Technology offers hope for students in regions
THE curriculum called for an understanding of geometric shapes – and so robotic dogs were born.
They came complete with circuit board to light up the eyes and move the head.
Mathematics. Tick. Science. Tick. Robotics. Tick.
These pets have been built in classrooms far from our state’s capital through specialists sharing their expertise.
The University of Southern Queensland’s Stephen Winn said it was impossible to expect regional and rural towns to have expertise in every teaching area and unrealistic to train any teacher in too many subjects outside trained fields.
The head of School of Teacher Education and Early Childhood has a list of education positions too long to print.
He said technology had a huge role to play in assisting schools outside major centres meet students’ education needs and helping more regional kids graduate.
Professor Winn’s comments come two weeks after this paper’s launch of its Fair Go for Our Kids campaign. It revealed about 30,000 regional children a year did not finish Year 12.
Prof Winn said remote teaching was not just a stop gap for in-classroom teaching, but a practical solution. He said with the right equipment, remote teachers could pan around a classroom and zoom in to provide feedback.
“It’s a mythology, perpetrated by many, that we’re actually replacing the teacher. We’re not. We are capacity building and enhancing the teacher in that class,” he said.
“All of the work we’ve seen with young people, and I’m talking people as young as five or six years of age and up to 17 or 18, they cope very well with this virtual engagement.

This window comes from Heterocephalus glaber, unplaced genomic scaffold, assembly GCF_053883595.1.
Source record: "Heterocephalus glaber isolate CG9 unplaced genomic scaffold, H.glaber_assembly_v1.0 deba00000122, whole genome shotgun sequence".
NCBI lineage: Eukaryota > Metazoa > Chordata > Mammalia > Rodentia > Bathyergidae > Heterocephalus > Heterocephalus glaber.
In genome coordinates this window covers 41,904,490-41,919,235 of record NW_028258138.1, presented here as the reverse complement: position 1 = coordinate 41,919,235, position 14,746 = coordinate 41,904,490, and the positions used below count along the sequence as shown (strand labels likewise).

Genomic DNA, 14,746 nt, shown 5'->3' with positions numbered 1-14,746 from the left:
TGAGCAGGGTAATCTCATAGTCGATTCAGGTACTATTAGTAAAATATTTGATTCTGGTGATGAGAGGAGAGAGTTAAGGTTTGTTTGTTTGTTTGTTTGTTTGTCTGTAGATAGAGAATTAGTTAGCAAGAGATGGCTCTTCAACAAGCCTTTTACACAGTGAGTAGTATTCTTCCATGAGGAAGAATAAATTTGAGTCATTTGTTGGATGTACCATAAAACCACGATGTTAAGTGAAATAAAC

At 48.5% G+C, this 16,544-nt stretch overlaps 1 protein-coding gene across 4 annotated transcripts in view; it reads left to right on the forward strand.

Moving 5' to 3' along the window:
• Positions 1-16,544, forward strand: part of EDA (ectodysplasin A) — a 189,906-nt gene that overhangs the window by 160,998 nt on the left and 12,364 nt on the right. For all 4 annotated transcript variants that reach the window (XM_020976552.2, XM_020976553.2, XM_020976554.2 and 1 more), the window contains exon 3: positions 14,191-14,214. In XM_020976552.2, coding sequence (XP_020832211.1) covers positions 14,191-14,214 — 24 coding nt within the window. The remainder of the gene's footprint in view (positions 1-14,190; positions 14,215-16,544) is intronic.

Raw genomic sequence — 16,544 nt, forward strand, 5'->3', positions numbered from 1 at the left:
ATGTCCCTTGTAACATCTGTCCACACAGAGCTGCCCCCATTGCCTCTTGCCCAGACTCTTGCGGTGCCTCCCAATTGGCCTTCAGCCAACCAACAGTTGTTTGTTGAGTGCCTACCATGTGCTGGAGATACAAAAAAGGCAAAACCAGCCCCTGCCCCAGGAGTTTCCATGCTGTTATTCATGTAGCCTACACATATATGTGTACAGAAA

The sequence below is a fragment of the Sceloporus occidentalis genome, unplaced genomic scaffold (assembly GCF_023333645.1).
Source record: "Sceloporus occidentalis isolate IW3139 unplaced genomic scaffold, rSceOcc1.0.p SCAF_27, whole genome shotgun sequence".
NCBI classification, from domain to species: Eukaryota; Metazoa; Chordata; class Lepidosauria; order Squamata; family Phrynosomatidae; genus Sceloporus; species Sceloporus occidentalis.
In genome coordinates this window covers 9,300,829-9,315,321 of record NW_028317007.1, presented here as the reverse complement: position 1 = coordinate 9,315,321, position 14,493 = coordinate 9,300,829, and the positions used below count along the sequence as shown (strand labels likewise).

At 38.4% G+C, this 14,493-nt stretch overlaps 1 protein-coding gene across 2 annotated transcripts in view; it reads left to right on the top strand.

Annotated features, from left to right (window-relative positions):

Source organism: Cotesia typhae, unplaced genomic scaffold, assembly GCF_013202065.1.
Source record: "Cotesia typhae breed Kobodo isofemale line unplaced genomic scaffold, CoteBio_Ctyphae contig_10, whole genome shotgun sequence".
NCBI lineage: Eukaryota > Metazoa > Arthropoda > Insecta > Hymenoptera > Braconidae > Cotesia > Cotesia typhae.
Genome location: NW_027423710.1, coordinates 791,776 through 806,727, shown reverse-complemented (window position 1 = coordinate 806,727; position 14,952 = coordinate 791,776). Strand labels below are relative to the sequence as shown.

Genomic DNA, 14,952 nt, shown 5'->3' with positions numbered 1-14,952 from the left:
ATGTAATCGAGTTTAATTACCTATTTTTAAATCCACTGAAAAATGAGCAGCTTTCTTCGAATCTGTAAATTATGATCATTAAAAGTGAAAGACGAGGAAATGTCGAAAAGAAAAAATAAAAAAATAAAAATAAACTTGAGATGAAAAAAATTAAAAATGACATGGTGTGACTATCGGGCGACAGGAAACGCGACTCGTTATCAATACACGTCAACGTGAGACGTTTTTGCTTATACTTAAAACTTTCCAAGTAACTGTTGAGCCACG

“Just like in medicine, you cannot have a specialist in every location, but you can have a teacher in that space who can get access to expert teaching in areas they may not have it.”
James Cook University’s Shaun Belward can see the advantages of remote teaching using home-grown teachers in regional areas.
But the maths discipline head disagreed with any suggestion teaching superstars such as Sydney-based Eddie Woo – famous for posting his engaging maths classes on YouTube – were the way to go.
“One of the challenges we have is a belief it’s different in the regions, that perhaps we don’t need maths because we’re in north Queensland,” he said. “You sort of reinforce that when you have someone from outside the region come in and motivate. It implies there’s no one here who can do that.”
Mr Belward said he believed the first step towards improving graduation outcomes in regional areas was attracting quality teachers via incentives to a second career. He said his pre-service teachers included engineers from the downturn in the resources sector.
But he said content was key, noting many dropped out because their school maths skills were not strong enough.
“They have to know their content ... (if not) there’s no way they can do the job properly,” he said.
“They’ll either convincingly tell the students something that’s not right or they will be spotted by the kids as being incompetent ... and then they’ll have behavioural issues.”
Mr Belward said we must convince strong science and maths students that teaching was a good career option.
“Often you’ll hear the anecdotal story of ‘I was good at maths and science and they said you should do medicine or engineering at uni, don’t waste your talent on teaching’.”